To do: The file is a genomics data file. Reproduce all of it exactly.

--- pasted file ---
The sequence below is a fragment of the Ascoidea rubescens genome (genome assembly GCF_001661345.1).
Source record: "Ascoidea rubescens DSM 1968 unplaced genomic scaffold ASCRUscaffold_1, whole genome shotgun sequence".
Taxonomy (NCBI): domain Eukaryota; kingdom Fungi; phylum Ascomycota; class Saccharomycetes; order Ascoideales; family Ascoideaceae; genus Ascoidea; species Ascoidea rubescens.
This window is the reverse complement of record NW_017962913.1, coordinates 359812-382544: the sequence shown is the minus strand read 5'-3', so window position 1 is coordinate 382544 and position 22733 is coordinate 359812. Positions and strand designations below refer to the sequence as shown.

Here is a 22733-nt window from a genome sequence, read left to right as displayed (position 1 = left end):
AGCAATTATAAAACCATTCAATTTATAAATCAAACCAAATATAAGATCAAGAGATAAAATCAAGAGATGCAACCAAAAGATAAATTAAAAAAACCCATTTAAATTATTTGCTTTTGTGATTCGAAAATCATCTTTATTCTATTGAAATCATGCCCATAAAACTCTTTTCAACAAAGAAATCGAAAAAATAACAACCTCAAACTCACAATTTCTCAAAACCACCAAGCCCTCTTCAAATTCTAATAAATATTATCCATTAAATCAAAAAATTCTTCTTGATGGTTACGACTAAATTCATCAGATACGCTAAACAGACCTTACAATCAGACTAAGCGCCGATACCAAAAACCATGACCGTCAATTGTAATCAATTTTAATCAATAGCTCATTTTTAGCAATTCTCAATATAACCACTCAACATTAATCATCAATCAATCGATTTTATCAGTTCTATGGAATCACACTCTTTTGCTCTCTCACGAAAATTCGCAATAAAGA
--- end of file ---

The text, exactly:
The sequence below is a fragment of the Ascoidea rubescens genome (genome assembly GCF_001661345.1).
Source record: "Ascoidea rubescens DSM 1968 unplaced genomic scaffold ASCRUscaffold_1, whole genome shotgun sequence".
Taxonomy (NCBI): domain Eukaryota; kingdom Fungi; phylum Ascomycota; class Saccharomycetes; order Ascoideales; family Ascoideaceae; genus Ascoidea; species Ascoidea rubescens.
This window is the reverse complement of record NW_017962913.1, coordinates 359812-382544: the sequence shown is the minus strand read 5'-3', so window position 1 is coordinate 382544 and position 22733 is coordinate 359812. Positions and strand designations below refer to the sequence as shown.

Here is a 22733-nt window from a genome sequence, read left to right as displayed (position 1 = left end):
AGCAATTATAAAACCATTCAATTTATAAATCAAACCAAATATAAGATCAAGAGATAAAATCAAGAGATGCAACCAAAAGATAAATTAAAAAAACCCATTTAAATTATTTGCTTTTGTGATTCGAAAATCATCTTTATTCTATTGAAATCATGCCCATAAAACTCTTTTCAACAAAGAAATCGAAAAAATAACAACCTCAAACTCACAATTTCTCAAAACCACCAAGCCCTCTTCAAATTCTAATAAATATTATCCATTAAATCAAAAAATTCTTCTTGATGGTTACGACTAAATTCATCAGATACGCTAAACAGACCTTACAATCAGACTAAGCGCCGATACCAAAAACCATGACCGTCAATTGTAATCAATTTTAATCAATAGCTCATTTTTAGCAATTCTCAATATAACCACTCAACATTAATCATCAATCAATCGATTTTATCAGTTCTATGGAATCACACTCTTTTGCTCTCTCACGAAAATTCGCAATAAAGA